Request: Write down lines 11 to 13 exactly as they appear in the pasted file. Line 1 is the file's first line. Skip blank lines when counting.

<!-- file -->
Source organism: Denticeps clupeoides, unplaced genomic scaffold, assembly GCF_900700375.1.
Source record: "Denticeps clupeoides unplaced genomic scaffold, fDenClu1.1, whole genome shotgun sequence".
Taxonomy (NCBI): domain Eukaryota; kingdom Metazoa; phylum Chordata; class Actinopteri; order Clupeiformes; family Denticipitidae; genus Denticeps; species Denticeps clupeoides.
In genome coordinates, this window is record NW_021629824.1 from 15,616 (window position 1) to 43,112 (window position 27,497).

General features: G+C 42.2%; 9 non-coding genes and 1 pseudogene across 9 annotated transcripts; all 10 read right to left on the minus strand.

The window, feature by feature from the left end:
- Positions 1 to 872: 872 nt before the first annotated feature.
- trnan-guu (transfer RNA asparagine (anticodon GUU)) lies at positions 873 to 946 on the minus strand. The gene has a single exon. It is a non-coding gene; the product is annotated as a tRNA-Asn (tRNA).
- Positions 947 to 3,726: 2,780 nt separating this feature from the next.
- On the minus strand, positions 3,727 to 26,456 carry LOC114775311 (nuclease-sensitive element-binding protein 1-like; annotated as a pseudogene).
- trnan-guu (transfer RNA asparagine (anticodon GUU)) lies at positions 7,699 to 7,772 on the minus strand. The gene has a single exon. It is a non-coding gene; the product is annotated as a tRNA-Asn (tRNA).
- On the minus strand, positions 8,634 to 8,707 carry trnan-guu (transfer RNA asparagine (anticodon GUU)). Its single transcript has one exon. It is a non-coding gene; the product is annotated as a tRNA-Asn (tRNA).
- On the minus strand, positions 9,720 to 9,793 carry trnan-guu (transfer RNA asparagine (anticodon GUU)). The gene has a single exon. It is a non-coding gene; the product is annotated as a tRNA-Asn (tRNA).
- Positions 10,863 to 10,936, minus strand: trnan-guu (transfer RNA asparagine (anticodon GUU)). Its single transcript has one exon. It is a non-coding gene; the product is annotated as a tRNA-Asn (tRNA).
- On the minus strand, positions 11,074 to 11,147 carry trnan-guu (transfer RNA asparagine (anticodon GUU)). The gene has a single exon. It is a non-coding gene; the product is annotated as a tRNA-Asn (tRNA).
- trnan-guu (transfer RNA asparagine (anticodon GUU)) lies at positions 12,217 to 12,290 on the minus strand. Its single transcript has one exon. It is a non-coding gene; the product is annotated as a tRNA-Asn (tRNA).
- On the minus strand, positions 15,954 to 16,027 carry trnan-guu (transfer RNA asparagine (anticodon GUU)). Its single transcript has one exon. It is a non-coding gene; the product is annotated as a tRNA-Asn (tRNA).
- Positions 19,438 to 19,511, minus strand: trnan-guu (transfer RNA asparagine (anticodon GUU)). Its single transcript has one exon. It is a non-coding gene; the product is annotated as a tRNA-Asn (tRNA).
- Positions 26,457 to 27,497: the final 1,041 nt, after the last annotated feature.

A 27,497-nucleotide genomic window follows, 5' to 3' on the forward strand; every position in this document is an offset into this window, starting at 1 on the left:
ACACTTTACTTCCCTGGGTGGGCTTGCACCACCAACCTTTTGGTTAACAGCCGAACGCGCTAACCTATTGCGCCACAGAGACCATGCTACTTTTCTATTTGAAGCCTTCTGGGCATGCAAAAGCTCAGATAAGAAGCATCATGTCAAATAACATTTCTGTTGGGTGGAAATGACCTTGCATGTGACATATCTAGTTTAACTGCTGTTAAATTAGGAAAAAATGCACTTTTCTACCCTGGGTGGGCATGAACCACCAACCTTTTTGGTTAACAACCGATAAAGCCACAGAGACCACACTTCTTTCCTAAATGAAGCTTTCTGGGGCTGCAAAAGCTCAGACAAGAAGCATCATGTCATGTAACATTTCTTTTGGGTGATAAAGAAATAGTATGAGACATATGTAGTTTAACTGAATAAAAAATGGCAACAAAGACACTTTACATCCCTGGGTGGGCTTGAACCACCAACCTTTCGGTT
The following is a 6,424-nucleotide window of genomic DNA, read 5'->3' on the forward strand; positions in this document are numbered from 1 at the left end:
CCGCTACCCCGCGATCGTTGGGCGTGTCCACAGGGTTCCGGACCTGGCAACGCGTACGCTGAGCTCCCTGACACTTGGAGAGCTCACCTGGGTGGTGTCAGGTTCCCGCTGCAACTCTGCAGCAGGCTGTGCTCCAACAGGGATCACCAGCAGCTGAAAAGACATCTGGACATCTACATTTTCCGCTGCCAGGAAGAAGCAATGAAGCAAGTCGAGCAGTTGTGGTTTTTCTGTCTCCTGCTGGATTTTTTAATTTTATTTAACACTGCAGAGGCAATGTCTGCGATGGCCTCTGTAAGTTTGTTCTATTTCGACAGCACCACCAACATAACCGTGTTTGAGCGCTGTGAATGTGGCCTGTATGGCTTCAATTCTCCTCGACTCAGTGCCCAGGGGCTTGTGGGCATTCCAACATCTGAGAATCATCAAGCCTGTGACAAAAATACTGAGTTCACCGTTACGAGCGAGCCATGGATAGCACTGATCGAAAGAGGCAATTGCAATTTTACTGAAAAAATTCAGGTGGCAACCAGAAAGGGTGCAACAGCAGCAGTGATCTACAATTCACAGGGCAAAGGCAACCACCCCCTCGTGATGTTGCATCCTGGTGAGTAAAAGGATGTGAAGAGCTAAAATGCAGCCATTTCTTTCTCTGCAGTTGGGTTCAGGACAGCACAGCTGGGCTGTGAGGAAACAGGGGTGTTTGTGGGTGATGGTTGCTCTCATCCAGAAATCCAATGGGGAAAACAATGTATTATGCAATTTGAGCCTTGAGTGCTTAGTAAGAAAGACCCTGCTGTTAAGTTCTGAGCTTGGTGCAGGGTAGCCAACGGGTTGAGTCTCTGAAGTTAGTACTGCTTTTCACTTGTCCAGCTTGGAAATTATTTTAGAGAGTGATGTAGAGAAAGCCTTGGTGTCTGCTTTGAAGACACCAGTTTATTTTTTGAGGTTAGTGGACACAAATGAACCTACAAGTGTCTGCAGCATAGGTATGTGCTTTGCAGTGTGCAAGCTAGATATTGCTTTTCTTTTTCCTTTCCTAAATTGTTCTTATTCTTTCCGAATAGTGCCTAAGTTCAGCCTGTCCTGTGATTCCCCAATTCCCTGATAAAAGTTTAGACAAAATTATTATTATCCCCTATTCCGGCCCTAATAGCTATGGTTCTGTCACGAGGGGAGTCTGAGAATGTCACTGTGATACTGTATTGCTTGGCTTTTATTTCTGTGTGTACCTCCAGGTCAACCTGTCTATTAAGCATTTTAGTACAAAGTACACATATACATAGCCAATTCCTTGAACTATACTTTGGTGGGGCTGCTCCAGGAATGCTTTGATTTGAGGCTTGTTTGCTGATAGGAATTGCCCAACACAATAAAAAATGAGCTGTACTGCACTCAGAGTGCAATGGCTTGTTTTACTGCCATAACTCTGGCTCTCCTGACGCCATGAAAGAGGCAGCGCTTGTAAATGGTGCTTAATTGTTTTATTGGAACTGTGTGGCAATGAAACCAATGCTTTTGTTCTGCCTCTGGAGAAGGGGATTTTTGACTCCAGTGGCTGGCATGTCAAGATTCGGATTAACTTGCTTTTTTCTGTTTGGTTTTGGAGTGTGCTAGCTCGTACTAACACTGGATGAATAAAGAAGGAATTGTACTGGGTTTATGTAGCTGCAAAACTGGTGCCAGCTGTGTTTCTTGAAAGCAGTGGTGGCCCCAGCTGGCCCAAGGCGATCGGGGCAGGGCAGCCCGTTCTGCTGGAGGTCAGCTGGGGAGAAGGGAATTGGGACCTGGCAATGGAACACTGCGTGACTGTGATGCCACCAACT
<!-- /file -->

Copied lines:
- trnan-guu (transfer RNA asparagine (anticodon GUU)) lies at positions 7,699 to 7,772 on the minus strand. The gene has a single exon. It is a non-coding gene; the product is annotated as a tRNA-Asn (tRNA).
- On the minus strand, positions 8,634 to 8,707 carry trnan-guu (transfer RNA asparagine (anticodon GUU)). Its single transcript has one exon. It is a non-coding gene; the product is annotated as a tRNA-Asn (tRNA).
- On the minus strand, positions 9,720 to 9,793 carry trnan-guu (transfer RNA asparagine (anticodon GUU)). The gene has a single exon. It is a non-coding gene; the product is annotated as a tRNA-Asn (tRNA).